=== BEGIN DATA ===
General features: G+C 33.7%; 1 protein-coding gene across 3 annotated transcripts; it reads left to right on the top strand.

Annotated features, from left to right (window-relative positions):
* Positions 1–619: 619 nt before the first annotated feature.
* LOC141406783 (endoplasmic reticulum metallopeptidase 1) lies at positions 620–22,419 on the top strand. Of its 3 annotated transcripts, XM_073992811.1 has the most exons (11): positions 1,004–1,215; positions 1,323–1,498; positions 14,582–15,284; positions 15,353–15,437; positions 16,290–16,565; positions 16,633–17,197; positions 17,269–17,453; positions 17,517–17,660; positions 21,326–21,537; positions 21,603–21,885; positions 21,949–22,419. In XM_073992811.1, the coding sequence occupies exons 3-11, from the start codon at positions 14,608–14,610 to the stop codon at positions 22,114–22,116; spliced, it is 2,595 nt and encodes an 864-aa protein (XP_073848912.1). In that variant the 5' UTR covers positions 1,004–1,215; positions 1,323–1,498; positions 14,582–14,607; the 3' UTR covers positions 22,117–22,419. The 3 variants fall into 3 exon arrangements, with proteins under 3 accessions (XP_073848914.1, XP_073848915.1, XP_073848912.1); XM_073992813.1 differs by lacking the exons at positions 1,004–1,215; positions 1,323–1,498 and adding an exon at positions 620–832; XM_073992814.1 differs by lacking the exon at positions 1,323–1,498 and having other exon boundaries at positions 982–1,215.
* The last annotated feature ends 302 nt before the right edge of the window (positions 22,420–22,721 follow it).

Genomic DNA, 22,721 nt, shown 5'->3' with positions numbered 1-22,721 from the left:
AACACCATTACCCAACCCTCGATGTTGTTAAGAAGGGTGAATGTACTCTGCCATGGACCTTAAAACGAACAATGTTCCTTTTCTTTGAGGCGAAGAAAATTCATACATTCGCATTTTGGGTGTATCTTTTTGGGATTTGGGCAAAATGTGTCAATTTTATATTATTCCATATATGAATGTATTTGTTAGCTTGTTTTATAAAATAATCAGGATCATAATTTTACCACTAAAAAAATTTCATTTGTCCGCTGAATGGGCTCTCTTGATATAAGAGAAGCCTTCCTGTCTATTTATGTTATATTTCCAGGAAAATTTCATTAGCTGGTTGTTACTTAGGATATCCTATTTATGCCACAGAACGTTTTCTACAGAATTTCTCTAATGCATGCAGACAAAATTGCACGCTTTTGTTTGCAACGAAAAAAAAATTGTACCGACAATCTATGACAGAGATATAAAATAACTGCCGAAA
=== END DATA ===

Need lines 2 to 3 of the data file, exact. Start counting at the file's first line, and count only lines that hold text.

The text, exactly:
Annotated features, from left to right (window-relative positions):
* Positions 1–619: 619 nt before the first annotated feature.